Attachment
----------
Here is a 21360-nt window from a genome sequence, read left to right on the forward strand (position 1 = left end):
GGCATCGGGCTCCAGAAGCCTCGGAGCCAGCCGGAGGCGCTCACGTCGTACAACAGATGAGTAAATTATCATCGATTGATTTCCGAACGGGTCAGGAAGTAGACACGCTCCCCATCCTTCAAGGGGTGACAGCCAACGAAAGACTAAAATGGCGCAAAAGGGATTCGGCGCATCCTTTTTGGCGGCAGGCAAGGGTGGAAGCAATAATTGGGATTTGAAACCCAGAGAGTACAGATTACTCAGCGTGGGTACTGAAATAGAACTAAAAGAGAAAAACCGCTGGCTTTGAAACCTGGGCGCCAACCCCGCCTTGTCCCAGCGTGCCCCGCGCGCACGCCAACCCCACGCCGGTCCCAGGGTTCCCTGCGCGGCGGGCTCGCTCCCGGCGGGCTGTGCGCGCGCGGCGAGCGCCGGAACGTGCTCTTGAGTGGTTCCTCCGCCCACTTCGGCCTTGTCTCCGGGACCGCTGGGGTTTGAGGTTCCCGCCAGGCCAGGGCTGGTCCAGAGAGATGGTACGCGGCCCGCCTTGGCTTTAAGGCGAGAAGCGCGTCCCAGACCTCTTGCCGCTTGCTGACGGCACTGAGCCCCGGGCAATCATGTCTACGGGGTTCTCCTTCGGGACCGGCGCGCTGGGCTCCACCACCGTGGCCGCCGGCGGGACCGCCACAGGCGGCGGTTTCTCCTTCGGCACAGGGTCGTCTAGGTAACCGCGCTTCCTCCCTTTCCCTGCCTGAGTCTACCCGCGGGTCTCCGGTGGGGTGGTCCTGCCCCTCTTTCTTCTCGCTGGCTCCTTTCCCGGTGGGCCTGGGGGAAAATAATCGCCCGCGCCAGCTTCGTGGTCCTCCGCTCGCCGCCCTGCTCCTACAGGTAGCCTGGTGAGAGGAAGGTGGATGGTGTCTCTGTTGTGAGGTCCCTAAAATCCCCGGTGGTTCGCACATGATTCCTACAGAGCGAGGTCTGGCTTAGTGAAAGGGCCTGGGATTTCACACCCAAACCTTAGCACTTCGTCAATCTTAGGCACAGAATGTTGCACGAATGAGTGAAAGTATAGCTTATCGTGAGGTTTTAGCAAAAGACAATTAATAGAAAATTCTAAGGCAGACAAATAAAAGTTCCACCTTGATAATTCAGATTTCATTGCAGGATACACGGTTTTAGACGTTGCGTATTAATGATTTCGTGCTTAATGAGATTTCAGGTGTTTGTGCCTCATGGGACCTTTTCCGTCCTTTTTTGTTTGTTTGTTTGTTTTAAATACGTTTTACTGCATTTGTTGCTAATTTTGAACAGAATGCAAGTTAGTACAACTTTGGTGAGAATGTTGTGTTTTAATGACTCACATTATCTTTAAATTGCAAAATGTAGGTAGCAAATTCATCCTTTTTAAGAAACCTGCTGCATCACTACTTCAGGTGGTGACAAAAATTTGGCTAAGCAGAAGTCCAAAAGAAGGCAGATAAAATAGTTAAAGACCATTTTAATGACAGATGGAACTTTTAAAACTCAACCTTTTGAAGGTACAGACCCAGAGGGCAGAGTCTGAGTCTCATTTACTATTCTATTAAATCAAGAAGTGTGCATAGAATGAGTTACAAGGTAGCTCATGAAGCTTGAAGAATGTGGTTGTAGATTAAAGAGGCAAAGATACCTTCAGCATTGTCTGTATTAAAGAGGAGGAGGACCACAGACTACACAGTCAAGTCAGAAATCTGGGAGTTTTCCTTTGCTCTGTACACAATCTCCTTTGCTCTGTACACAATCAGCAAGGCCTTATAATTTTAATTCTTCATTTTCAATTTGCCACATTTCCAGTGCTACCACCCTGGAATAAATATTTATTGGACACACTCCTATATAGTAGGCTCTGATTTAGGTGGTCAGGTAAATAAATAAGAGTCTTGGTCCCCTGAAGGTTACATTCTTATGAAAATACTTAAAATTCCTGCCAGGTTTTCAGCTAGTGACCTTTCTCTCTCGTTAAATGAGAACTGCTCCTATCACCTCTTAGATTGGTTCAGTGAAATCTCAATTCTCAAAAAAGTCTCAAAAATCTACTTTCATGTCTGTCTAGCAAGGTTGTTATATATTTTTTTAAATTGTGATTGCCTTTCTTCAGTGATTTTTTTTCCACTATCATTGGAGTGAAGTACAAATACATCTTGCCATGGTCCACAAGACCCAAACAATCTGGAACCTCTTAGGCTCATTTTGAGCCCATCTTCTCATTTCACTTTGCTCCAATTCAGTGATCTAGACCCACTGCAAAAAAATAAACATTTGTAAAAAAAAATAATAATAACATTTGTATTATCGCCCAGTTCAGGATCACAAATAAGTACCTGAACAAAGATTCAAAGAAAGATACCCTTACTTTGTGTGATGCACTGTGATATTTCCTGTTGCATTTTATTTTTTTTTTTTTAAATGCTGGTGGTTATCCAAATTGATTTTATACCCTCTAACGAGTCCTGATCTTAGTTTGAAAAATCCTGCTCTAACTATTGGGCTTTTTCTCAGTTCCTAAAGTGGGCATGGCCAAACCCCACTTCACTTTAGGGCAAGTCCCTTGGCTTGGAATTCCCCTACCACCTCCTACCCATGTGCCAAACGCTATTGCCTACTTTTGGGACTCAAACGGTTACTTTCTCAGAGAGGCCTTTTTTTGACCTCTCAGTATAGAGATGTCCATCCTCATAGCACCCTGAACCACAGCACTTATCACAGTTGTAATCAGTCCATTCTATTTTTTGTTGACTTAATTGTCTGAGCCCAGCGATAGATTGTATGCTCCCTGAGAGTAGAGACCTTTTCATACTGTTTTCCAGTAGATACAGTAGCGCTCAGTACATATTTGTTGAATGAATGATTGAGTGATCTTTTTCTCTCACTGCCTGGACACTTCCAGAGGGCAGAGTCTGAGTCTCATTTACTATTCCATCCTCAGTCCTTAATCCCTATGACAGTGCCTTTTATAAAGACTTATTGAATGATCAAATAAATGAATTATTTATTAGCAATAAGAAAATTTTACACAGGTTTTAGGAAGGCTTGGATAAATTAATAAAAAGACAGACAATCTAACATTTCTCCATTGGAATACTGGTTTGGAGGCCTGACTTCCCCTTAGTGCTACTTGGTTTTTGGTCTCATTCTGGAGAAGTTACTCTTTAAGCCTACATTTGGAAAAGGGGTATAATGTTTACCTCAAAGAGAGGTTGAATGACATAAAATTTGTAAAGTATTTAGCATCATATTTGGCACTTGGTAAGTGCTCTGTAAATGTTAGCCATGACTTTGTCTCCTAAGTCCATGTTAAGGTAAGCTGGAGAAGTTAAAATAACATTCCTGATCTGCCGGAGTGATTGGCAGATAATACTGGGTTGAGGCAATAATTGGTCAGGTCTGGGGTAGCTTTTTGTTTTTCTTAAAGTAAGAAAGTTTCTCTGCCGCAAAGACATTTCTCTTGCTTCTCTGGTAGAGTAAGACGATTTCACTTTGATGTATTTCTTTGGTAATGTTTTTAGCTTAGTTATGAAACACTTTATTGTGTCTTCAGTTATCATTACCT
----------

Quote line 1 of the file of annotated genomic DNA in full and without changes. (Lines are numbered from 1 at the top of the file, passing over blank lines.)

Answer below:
Here is a 21360-nt window from a genome sequence, read left to right on the forward strand (position 1 = left end):